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HIV this week

Prevention-Circumcision: Male circumcision and risk of male-to-female HIV-1 transmission: a multinational prospective

13 Feb, 2010
By: Baeten JM, Donnell D, Kapiga SH, Ronald A, John-Stewart G, Inambao M, Manongi R, Vwalika B

Male circumcision reduces female-to-male HIV-1 transmission risk by approximately 60%. Data
assessing the effect of circumcision on male-to-female HIV-1 transmission are conflicting, with one observational study among HIV-1-serodiscordant couples showing reduced transmission but a randomized trial suggesting no short-term benefit of circumcision.

Data were collected as part of a prospective study among African HIV-1-serodiscordant couples were analyzed for the relationship between circumcision status of HIV-1-seropositive men and risk of HIV-1 acquisition among their female partners. Circumcision status was determined by physical examination. Cox proportional hazards analysis was used.

A total of 1096 HIV-1-serodiscordant couples in which the male partner was HIV-1-infected were followed for a median of 18 months; 374 (34%) male partners were circumcised. Sixty-four female partners seroconverted to HIV-1 (incidence 3.8 per 100 person-years). Circumcision of the male partner was associated with a nonstatistically significant approximately 40% lower risk of HIV-1 acquisition by the female partner (hazard ratio 0.62, 95% confidence interval 0.35-1.10, P = 0.10). The magnitude of this effect was similar when restricted to the subset of HIV-1 transmission events confirmed by viral sequencing to have occurred within the partnership (n = 50, hazard ratio 0.57, P = 0.11), after adjustment for male partner plasma HIV-1 concentrations (hazard ratio 0.60, P = 0.13), and when excluding follow-up time for male partners who initiated antiretroviral therapy (hazard ratio 0.53, P = 0.07).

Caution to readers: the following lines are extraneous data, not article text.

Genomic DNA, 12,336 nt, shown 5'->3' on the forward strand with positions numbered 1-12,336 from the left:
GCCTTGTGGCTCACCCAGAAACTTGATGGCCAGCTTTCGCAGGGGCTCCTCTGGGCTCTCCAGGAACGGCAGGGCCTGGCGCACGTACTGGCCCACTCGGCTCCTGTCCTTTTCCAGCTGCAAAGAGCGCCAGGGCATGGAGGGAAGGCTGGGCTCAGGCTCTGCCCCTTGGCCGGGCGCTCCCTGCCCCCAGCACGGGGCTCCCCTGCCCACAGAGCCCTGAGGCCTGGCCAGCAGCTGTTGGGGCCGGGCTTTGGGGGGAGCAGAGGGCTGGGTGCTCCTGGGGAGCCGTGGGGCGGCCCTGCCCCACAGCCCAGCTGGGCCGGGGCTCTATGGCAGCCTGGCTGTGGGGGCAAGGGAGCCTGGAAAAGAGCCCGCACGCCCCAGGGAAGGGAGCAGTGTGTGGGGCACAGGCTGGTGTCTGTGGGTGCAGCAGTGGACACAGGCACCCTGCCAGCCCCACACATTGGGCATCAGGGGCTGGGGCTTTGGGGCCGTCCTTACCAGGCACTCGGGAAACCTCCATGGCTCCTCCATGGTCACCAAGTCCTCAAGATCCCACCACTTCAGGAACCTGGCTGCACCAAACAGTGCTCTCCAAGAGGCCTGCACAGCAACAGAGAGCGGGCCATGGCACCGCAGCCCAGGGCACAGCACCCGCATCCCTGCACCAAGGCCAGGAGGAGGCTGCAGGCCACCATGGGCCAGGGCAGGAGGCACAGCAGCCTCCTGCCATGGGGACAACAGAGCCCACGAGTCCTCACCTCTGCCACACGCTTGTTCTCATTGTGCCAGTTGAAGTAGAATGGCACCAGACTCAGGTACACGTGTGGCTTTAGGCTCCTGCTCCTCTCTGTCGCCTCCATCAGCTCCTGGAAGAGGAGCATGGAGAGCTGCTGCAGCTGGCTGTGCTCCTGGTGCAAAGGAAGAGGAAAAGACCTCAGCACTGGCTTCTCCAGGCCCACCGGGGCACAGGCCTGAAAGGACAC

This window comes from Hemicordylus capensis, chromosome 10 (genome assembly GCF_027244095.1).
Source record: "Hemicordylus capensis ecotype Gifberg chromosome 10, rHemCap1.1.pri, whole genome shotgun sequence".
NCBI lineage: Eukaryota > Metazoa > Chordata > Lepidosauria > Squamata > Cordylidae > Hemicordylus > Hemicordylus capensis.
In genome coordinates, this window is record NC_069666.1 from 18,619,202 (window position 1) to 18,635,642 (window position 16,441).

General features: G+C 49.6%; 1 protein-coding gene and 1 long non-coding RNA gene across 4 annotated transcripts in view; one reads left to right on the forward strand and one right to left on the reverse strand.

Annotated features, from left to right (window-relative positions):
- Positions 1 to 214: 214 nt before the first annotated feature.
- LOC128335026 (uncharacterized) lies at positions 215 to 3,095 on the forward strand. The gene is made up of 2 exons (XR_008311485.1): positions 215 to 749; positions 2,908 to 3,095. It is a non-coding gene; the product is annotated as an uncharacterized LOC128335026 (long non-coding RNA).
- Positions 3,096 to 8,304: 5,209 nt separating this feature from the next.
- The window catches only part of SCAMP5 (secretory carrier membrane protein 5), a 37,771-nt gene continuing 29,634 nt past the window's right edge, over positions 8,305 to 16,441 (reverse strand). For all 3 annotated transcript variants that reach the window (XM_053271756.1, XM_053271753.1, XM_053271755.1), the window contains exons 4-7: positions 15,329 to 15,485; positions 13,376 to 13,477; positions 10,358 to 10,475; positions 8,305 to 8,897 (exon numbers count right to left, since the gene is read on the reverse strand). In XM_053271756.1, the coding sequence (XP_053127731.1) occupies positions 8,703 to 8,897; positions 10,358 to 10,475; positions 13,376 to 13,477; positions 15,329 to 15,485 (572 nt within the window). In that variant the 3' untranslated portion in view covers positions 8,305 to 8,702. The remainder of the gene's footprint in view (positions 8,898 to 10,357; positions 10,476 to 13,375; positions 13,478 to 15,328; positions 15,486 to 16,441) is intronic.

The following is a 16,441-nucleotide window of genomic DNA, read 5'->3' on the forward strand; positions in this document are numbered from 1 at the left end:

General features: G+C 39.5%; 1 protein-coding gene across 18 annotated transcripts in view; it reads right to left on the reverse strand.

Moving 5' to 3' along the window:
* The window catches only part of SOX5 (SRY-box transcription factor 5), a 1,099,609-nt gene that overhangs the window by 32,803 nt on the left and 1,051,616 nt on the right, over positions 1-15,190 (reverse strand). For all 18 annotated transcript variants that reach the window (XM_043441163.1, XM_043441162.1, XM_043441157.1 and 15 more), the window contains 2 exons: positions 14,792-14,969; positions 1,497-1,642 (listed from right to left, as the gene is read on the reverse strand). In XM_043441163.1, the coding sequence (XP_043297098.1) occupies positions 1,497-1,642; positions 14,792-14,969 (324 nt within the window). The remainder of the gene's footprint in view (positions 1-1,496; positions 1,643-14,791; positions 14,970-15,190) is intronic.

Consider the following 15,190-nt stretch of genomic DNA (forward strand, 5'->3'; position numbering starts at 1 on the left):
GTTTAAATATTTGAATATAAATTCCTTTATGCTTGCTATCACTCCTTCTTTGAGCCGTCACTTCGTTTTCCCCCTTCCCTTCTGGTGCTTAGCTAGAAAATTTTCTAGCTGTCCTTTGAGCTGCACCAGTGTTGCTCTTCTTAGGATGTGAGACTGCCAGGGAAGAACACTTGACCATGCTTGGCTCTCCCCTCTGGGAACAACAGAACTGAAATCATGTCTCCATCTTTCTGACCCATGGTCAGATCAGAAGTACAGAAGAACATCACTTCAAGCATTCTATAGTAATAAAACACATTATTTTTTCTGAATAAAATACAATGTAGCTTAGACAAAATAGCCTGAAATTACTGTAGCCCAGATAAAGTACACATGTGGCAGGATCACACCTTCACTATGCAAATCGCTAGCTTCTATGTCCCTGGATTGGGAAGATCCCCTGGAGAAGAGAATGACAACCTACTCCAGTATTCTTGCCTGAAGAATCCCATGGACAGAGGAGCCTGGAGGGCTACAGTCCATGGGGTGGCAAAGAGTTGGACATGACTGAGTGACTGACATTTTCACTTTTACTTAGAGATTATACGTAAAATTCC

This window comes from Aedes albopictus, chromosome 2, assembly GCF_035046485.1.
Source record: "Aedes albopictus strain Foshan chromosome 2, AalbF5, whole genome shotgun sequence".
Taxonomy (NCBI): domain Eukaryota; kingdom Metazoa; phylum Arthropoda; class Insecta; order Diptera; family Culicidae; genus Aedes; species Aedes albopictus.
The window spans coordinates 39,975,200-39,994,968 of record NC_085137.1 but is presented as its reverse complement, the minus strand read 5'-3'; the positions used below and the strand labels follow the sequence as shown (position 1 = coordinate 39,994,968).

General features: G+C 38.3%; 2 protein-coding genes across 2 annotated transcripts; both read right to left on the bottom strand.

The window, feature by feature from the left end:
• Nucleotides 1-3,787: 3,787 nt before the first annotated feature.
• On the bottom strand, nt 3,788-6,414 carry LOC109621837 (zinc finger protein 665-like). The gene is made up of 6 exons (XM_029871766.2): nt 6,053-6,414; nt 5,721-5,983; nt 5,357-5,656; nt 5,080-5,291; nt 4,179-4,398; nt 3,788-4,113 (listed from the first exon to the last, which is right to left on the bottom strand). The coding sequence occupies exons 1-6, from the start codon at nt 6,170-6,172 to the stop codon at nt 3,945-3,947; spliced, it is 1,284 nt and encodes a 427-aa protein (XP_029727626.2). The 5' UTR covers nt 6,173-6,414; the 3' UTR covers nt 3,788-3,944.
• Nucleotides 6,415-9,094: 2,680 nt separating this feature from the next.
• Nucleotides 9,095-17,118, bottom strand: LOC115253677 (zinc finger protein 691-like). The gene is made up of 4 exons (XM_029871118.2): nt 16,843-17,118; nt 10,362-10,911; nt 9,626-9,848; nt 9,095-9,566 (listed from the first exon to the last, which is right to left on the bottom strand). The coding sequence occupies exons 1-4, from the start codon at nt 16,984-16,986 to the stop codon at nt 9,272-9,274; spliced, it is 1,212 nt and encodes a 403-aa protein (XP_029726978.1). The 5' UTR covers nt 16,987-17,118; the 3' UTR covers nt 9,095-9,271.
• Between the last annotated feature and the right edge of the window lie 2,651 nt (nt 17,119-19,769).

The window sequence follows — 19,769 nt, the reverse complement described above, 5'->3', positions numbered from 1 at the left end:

Among HIV-1-serodiscordant couples in which the HIV-1-seropositive partner was male, the authors observed no increased risk and potentially decreased risk from circumcision on male-to-female transmission of HIV-1.

HIV This Week Editors’ note:

The trend seen here among 1096 couples toward a protective effect of male circumcision for HIV-negative women in discordant partnerships is intriguing. Sexual behaviours of couples with circumcised men were similar to those in which the man was not circumcised, only genetically-linked transmissions (i.e. transmissions within the couple) were considered (incidence 3.0 per 100 person years), and follow-up time after initiation of antiretroviral treatment (when viral loads presumably fell) was excluded. The result was a borderline statistically significant 47 per cent reduced risk of HIV-1 acquisition in women. Possible mechanisms that might explain lower risk for women are reduced risk of sexually transmitted infections in circumcised men or reduced likelihood of direct HIV transmission that would have otherwise occurred as a result of microtrauma or inflammation of the foreskin.